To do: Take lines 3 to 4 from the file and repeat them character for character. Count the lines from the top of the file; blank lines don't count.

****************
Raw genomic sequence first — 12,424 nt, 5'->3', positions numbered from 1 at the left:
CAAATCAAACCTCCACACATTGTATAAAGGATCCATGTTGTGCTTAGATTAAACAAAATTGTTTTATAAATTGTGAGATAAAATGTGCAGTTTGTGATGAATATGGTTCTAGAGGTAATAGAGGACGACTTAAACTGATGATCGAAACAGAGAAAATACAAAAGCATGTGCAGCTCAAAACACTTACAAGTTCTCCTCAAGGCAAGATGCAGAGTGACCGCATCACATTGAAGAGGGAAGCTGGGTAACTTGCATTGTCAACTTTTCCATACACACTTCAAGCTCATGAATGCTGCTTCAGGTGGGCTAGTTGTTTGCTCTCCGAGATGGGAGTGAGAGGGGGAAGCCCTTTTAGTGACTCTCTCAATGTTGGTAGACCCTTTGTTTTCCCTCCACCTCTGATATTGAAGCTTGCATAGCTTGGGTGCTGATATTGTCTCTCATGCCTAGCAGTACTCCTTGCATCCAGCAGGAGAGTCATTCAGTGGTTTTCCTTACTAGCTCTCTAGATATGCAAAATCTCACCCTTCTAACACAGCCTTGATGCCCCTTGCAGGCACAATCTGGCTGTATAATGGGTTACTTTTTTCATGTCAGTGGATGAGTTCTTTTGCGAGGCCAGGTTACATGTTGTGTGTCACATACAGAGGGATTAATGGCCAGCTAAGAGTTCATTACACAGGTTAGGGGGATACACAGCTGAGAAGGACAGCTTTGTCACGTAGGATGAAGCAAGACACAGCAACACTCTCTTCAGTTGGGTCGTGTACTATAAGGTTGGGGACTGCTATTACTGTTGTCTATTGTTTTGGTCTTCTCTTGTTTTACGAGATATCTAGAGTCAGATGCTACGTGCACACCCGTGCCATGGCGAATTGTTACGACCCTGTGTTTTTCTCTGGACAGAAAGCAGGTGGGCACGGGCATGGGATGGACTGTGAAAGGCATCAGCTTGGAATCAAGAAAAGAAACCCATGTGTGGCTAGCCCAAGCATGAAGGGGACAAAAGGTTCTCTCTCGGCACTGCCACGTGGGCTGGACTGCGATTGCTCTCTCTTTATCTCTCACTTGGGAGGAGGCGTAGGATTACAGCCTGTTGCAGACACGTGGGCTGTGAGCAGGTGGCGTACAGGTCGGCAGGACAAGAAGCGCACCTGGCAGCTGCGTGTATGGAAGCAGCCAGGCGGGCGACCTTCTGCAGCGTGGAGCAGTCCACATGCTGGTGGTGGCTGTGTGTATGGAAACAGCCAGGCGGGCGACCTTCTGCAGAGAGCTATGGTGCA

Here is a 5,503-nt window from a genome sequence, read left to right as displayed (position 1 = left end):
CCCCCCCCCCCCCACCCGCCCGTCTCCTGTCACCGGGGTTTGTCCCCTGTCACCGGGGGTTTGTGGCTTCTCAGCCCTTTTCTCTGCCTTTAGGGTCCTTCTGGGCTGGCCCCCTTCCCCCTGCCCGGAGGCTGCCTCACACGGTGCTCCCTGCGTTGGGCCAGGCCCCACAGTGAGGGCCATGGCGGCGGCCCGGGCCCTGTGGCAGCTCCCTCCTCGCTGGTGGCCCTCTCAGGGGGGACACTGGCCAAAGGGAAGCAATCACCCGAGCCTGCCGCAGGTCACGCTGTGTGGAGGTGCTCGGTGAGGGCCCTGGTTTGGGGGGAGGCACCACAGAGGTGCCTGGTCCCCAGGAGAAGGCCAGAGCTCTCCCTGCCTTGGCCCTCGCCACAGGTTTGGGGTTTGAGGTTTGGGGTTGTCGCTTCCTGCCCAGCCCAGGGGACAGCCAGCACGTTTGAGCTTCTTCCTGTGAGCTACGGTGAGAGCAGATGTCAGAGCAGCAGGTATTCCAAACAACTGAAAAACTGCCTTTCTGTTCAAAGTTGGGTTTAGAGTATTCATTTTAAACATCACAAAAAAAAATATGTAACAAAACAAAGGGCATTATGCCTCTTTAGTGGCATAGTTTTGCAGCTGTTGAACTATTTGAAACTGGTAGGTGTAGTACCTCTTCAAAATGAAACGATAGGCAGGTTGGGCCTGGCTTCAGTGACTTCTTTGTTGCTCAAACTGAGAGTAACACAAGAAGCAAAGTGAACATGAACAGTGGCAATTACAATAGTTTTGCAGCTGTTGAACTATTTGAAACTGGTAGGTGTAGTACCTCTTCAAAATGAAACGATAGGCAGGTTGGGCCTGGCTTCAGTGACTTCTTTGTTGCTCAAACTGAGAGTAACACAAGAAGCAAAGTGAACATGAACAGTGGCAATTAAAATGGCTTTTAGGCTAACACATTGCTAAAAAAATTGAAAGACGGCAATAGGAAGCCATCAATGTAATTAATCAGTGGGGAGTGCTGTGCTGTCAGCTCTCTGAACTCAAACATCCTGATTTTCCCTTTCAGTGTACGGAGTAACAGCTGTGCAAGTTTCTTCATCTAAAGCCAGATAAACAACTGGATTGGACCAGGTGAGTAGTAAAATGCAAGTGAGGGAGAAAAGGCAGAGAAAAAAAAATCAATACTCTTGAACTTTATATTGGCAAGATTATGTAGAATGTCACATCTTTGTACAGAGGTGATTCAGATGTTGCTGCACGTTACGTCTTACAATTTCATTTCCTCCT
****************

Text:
Here is a 5,503-nt window from a genome sequence, read left to right as displayed (position 1 = left end):
CCCCCCCCCCCCCACCCGCCCGTCTCCTGTCACCGGGGTTTGTCCCCTGTCACCGGGGGTTTGTGGCTTCTCAGCCCTTTTCTCTGCCTTTAGGGTCCTTCTGGGCTGGCCCCCTTCCCCCTGCCCGGAGGCTGCCTCACACGGTGCTCCCTGCGTTGGGCCAGGCCCCACAGTGAGGGCCATGGCGGCGGCCCGGGCCCTGTGGCAGCTCCCTCCTCGCTGGTGGCCCTCTCAGGGGGGACACTGGCCAAAGGGAAGCAATCACCCGAGCCTGCCGCAGGTCACGCTGTGTGGAGGTGCTCGGTGAGGGCCCTGGTTTGGGGGGAGGCACCACAGAGGTGCCTGGTCCCCAGGAGAAGGCCAGAGCTCTCCCTGCCTTGGCCCTCGCCACAGGTTTGGGGTTTGAGGTTTGGGGTTGTCGCTTCCTGCCCAGCCCAGGGGACAGCCAGCACGTTTGAGCTTCTTCCTGTGAGCTACGGTGAGAGCAGATGTCAGAGCAGCAGGTATTCCAAACAACTGAAAAACTGCCTTTCTGTTCAAAGTTGGGTTTAGAGTATTCATTTTAAACATCACAAAAAAAAATATGTAACAAAACAAAGGGCATTATGCCTCTTTAGTGGCATAGTTTTGCAGCTGTTGAACTATTTGAAACTGGTAGGTGTAGTACCTCTTCAAAATGAAACGATAGGCAGGTTGGGCCTGGCTTCAGTGACTTCTTTGTTGCTCAAACTGAGAGTAACACAAGAAGCAAAGTGAACATGAACAGTGGCAATTACAATAGTTTTGCAGCTGTTGAACTATTTGAAACTGGTAGGTGTAGTACCTCTTCAAAATGAAACGATAGGCAGGTTGGGCCTGGCTTCAGTGACTTCTTTGTTGCTCAAACTGAGAGTAACACAAGAAGCAAAGTGAACATGAACAGTGGCAATTAAAATGGCTTTTAGGCTAACACATTGCTAAAAAAATTGAAAGACGGCAATAGGAAGCCATCAATGTAATTAATCAGTGGGGAGTGCTGTGCTGTCAGCTCTCTGAACTCAAACATCCTGATTTTCCCTTTCAGTGTACGGAGTAACAGCTGTGCAAGTTTCTTCATCTAAAGCCAGATAAACAACTGGATTGGACCAGGTGAGTAGTAAAATGCAAGTGAGGGAGAAAAGGCAGAGAAAAAAAAATCAATACTCTTGAACTTTATATTGGCAAGATTATGTAGAATGTCACATCTTTGTACAGAGGTGATTCAGATGTTGCTGCACGTTACGTCTTACAATTTCATTTCCTCCT